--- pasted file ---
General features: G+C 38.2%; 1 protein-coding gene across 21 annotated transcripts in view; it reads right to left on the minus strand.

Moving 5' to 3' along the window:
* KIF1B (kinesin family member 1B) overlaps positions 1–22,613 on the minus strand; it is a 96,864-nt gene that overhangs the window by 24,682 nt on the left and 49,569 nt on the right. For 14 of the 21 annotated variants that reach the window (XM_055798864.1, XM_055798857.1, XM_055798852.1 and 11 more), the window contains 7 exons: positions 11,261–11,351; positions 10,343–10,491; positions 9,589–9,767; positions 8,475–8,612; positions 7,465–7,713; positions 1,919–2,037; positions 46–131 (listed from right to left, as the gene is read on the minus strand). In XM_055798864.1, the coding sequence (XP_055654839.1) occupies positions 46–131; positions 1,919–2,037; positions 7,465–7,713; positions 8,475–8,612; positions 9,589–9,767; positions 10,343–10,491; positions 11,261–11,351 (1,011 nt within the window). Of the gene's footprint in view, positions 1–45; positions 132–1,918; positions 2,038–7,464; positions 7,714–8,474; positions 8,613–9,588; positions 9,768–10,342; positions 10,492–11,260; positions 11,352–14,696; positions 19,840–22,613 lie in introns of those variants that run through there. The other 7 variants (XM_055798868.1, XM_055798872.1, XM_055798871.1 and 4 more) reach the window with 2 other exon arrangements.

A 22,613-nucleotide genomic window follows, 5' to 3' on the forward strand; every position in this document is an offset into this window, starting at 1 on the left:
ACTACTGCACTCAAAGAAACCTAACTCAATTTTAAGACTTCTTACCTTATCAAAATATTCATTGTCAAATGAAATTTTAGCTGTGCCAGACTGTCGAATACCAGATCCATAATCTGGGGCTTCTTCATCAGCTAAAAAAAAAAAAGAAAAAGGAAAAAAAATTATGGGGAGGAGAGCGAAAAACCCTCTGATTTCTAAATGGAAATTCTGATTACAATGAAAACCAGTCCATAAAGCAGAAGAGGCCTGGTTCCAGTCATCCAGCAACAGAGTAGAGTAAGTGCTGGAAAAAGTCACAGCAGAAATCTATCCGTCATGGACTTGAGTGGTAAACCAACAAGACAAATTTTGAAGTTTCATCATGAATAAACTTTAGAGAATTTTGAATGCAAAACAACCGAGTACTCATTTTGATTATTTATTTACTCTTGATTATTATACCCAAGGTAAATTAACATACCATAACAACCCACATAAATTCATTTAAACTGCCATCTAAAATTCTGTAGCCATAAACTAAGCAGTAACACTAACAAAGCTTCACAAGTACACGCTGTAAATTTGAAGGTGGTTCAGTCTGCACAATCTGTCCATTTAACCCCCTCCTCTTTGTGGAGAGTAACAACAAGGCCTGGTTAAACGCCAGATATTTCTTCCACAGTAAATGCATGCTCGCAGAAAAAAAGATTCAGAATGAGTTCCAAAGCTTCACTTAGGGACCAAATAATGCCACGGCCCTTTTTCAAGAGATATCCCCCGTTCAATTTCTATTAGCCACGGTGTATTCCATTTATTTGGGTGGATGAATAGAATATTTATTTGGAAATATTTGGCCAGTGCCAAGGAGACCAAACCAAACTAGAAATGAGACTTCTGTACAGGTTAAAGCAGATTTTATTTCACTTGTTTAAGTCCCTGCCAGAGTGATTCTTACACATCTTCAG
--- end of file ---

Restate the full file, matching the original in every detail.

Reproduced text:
General features: G+C 38.2%; 1 protein-coding gene across 21 annotated transcripts in view; it reads right to left on the minus strand.

Moving 5' to 3' along the window:
* KIF1B (kinesin family member 1B) overlaps positions 1–22,613 on the minus strand; it is a 96,864-nt gene that overhangs the window by 24,682 nt on the left and 49,569 nt on the right. For 14 of the 21 annotated variants that reach the window (XM_055798864.1, XM_055798857.1, XM_055798852.1 and 11 more), the window contains 7 exons: positions 11,261–11,351; positions 10,343–10,491; positions 9,589–9,767; positions 8,475–8,612; positions 7,465–7,713; positions 1,919–2,037; positions 46–131 (listed from right to left, as the gene is read on the minus strand). In XM_055798864.1, the coding sequence (XP_055654839.1) occupies positions 46–131; positions 1,919–2,037; positions 7,465–7,713; positions 8,475–8,612; positions 9,589–9,767; positions 10,343–10,491; positions 11,261–11,351 (1,011 nt within the window). Of the gene's footprint in view, positions 1–45; positions 132–1,918; positions 2,038–7,464; positions 7,714–8,474; positions 8,613–9,588; positions 9,768–10,342; positions 10,492–11,260; positions 11,352–14,696; positions 19,840–22,613 lie in introns of those variants that run through there. The other 7 variants (XM_055798868.1, XM_055798872.1, XM_055798871.1 and 4 more) reach the window with 2 other exon arrangements.

A 22,613-nucleotide genomic window follows, 5' to 3' on the forward strand; every position in this document is an offset into this window, starting at 1 on the left:
ACTACTGCACTCAAAGAAACCTAACTCAATTTTAAGACTTCTTACCTTATCAAAATATTCATTGTCAAATGAAATTTTAGCTGTGCCAGACTGTCGAATACCAGATCCATAATCTGGGGCTTCTTCATCAGCTAAAAAAAAAAAAGAAAAAGGAAAAAAAATTATGGGGAGGAGAGCGAAAAACCCTCTGATTTCTAAATGGAAATTCTGATTACAATGAAAACCAGTCCATAAAGCAGAAGAGGCCTGGTTCCAGTCATCCAGCAACAGAGTAGAGTAAGTGCTGGAAAAAGTCACAGCAGAAATCTATCCGTCATGGACTTGAGTGGTAAACCAACAAGACAAATTTTGAAGTTTCATCATGAATAAACTTTAGAGAATTTTGAATGCAAAACAACCGAGTACTCATTTTGATTATTTATTTACTCTTGATTATTATACCCAAGGTAAATTAACATACCATAACAACCCACATAAATTCATTTAAACTGCCATCTAAAATTCTGTAGCCATAAACTAAGCAGTAACACTAACAAAGCTTCACAAGTACACGCTGTAAATTTGAAGGTGGTTCAGTCTGCACAATCTGTCCATTTAACCCCCTCCTCTTTGTGGAGAGTAACAACAAGGCCTGGTTAAACGCCAGATATTTCTTCCACAGTAAATGCATGCTCGCAGAAAAAAAGATTCAGAATGAGTTCCAAAGCTTCACTTAGGGACCAAATAATGCCACGGCCCTTTTTCAAGAGATATCCCCCGTTCAATTTCTATTAGCCACGGTGTATTCCATTTATTTGGGTGGATGAATAGAATATTTATTTGGAAATATTTGGCCAGTGCCAAGGAGACCAAACCAAACTAGAAATGAGACTTCTGTACAGGTTAAAGCAGATTTTATTTCACTTGTTTAAGTCCCTGCCAGAGTGATTCTTACACATCTTCAG